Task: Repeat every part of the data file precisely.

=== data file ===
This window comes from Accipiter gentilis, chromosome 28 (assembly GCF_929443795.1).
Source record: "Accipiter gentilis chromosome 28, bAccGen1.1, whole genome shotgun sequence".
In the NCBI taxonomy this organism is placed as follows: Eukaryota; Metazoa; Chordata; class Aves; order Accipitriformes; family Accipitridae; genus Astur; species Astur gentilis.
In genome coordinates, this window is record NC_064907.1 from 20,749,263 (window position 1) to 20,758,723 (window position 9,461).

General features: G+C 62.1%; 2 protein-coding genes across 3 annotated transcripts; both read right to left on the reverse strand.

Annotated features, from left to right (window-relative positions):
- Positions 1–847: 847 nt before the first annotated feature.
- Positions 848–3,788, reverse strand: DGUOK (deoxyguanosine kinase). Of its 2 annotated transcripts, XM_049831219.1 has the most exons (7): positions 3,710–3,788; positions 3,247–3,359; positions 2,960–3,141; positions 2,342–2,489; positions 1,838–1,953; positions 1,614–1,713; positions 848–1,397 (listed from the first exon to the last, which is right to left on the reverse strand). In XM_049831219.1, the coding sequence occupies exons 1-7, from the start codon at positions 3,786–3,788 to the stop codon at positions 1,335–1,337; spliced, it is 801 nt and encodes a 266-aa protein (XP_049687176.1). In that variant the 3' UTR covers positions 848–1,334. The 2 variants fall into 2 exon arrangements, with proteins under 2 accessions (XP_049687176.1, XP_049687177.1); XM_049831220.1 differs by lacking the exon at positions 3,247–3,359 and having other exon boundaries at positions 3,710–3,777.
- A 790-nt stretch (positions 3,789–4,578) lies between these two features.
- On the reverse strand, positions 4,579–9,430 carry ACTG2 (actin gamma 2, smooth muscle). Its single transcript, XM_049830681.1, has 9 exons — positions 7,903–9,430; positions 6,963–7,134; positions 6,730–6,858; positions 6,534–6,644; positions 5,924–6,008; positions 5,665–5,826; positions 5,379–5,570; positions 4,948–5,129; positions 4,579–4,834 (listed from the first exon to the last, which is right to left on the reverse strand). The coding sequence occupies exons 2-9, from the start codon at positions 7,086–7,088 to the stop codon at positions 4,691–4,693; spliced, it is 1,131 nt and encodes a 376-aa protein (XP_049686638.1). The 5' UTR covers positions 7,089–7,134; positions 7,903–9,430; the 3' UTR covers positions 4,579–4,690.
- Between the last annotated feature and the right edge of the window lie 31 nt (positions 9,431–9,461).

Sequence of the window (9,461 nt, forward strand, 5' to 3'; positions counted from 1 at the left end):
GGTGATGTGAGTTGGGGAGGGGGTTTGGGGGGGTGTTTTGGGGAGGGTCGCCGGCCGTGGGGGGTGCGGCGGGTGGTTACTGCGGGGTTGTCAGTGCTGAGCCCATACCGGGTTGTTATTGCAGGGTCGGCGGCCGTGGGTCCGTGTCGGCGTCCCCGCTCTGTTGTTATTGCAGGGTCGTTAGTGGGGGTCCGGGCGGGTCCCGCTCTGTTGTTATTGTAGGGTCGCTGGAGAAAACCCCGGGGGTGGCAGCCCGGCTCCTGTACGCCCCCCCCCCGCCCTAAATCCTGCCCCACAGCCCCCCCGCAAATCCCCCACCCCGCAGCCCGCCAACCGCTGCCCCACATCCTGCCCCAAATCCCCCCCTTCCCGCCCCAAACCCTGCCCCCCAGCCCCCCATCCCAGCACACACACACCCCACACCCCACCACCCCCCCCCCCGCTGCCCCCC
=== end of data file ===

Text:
This window comes from Accipiter gentilis, chromosome 28 (assembly GCF_929443795.1).
Source record: "Accipiter gentilis chromosome 28, bAccGen1.1, whole genome shotgun sequence".
In the NCBI taxonomy this organism is placed as follows: Eukaryota; Metazoa; Chordata; class Aves; order Accipitriformes; family Accipitridae; genus Astur; species Astur gentilis.
In genome coordinates, this window is record NC_064907.1 from 20,749,263 (window position 1) to 20,758,723 (window position 9,461).

General features: G+C 62.1%; 2 protein-coding genes across 3 annotated transcripts; both read right to left on the reverse strand.

Annotated features, from left to right (window-relative positions):
- Positions 1–847: 847 nt before the first annotated feature.
- Positions 848–3,788, reverse strand: DGUOK (deoxyguanosine kinase). Of its 2 annotated transcripts, XM_049831219.1 has the most exons (7): positions 3,710–3,788; positions 3,247–3,359; positions 2,960–3,141; positions 2,342–2,489; positions 1,838–1,953; positions 1,614–1,713; positions 848–1,397 (listed from the first exon to the last, which is right to left on the reverse strand). In XM_049831219.1, the coding sequence occupies exons 1-7, from the start codon at positions 3,786–3,788 to the stop codon at positions 1,335–1,337; spliced, it is 801 nt and encodes a 266-aa protein (XP_049687176.1). In that variant the 3' UTR covers positions 848–1,334. The 2 variants fall into 2 exon arrangements, with proteins under 2 accessions (XP_049687176.1, XP_049687177.1); XM_049831220.1 differs by lacking the exon at positions 3,247–3,359 and having other exon boundaries at positions 3,710–3,777.
- A 790-nt stretch (positions 3,789–4,578) lies between these two features.
- On the reverse strand, positions 4,579–9,430 carry ACTG2 (actin gamma 2, smooth muscle). Its single transcript, XM_049830681.1, has 9 exons — positions 7,903–9,430; positions 6,963–7,134; positions 6,730–6,858; positions 6,534–6,644; positions 5,924–6,008; positions 5,665–5,826; positions 5,379–5,570; positions 4,948–5,129; positions 4,579–4,834 (listed from the first exon to the last, which is right to left on the reverse strand). The coding sequence occupies exons 2-9, from the start codon at positions 7,086–7,088 to the stop codon at positions 4,691–4,693; spliced, it is 1,131 nt and encodes a 376-aa protein (XP_049686638.1). The 5' UTR covers positions 7,089–7,134; positions 7,903–9,430; the 3' UTR covers positions 4,579–4,690.
- Between the last annotated feature and the right edge of the window lie 31 nt (positions 9,431–9,461).

Sequence of the window (9,461 nt, forward strand, 5' to 3'; positions counted from 1 at the left end):
GGTGATGTGAGTTGGGGAGGGGGTTTGGGGGGGTGTTTTGGGGAGGGTCGCCGGCCGTGGGGGGTGCGGCGGGTGGTTACTGCGGGGTTGTCAGTGCTGAGCCCATACCGGGTTGTTATTGCAGGGTCGGCGGCCGTGGGTCCGTGTCGGCGTCCCCGCTCTGTTGTTATTGCAGGGTCGTTAGTGGGGGTCCGGGCGGGTCCCGCTCTGTTGTTATTGTAGGGTCGCTGGAGAAAACCCCGGGGGTGGCAGCCCGGCTCCTGTACGCCCCCCCCCCGCCCTAAATCCTGCCCCACAGCCCCCCCGCAAATCCCCCACCCCGCAGCCCGCCAACCGCTGCCCCACATCCTGCCCCAAATCCCCCCCTTCCCGCCCCAAACCCTGCCCCCCAGCCCCCCATCCCAGCACACACACACCCCACACCCCACCACCCCCCCCCCCGCTGCCCCCC